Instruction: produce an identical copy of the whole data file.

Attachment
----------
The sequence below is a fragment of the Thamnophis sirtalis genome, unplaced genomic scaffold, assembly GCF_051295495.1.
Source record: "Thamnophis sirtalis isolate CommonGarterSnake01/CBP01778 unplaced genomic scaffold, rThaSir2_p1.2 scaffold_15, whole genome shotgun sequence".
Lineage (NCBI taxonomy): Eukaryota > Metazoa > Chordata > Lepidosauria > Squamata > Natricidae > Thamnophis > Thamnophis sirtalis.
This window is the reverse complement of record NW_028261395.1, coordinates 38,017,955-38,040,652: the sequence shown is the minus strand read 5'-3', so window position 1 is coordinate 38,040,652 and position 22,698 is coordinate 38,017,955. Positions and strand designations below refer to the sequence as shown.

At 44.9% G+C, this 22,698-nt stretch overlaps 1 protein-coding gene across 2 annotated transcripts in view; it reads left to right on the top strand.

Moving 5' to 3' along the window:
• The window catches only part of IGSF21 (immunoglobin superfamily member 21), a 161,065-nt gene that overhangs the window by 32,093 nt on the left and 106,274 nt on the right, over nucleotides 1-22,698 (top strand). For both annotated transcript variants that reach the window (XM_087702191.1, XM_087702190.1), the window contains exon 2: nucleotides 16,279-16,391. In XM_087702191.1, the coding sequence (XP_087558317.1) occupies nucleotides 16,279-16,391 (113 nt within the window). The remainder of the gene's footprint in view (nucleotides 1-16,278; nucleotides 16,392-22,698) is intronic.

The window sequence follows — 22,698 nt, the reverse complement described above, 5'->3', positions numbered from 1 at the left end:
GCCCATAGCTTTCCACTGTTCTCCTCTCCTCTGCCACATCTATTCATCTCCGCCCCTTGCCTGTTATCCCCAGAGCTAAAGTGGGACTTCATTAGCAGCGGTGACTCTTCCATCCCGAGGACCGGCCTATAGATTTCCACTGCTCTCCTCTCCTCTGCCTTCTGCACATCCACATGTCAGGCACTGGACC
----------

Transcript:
The sequence below is a fragment of the Thamnophis sirtalis genome, unplaced genomic scaffold, assembly GCF_051295495.1.
Source record: "Thamnophis sirtalis isolate CommonGarterSnake01/CBP01778 unplaced genomic scaffold, rThaSir2_p1.2 scaffold_15, whole genome shotgun sequence".
Lineage (NCBI taxonomy): Eukaryota > Metazoa > Chordata > Lepidosauria > Squamata > Natricidae > Thamnophis > Thamnophis sirtalis.
This window is the reverse complement of record NW_028261395.1, coordinates 38,017,955-38,040,652: the sequence shown is the minus strand read 5'-3', so window position 1 is coordinate 38,040,652 and position 22,698 is coordinate 38,017,955. Positions and strand designations below refer to the sequence as shown.

At 44.9% G+C, this 22,698-nt stretch overlaps 1 protein-coding gene across 2 annotated transcripts in view; it reads left to right on the top strand.

Moving 5' to 3' along the window:
• The window catches only part of IGSF21 (immunoglobin superfamily member 21), a 161,065-nt gene that overhangs the window by 32,093 nt on the left and 106,274 nt on the right, over nucleotides 1-22,698 (top strand). For both annotated transcript variants that reach the window (XM_087702191.1, XM_087702190.1), the window contains exon 2: nucleotides 16,279-16,391. In XM_087702191.1, the coding sequence (XP_087558317.1) occupies nucleotides 16,279-16,391 (113 nt within the window). The remainder of the gene's footprint in view (nucleotides 1-16,278; nucleotides 16,392-22,698) is intronic.

The window sequence follows — 22,698 nt, the reverse complement described above, 5'->3', positions numbered from 1 at the left end:
GCCCATAGCTTTCCACTGTTCTCCTCTCCTCTGCCACATCTATTCATCTCCGCCCCTTGCCTGTTATCCCCAGAGCTAAAGTGGGACTTCATTAGCAGCGGTGACTCTTCCATCCCGAGGACCGGCCTATAGATTTCCACTGCTCTCCTCTCCTCTGCCTTCTGCACATCCACATGTCAGGCACTGGACC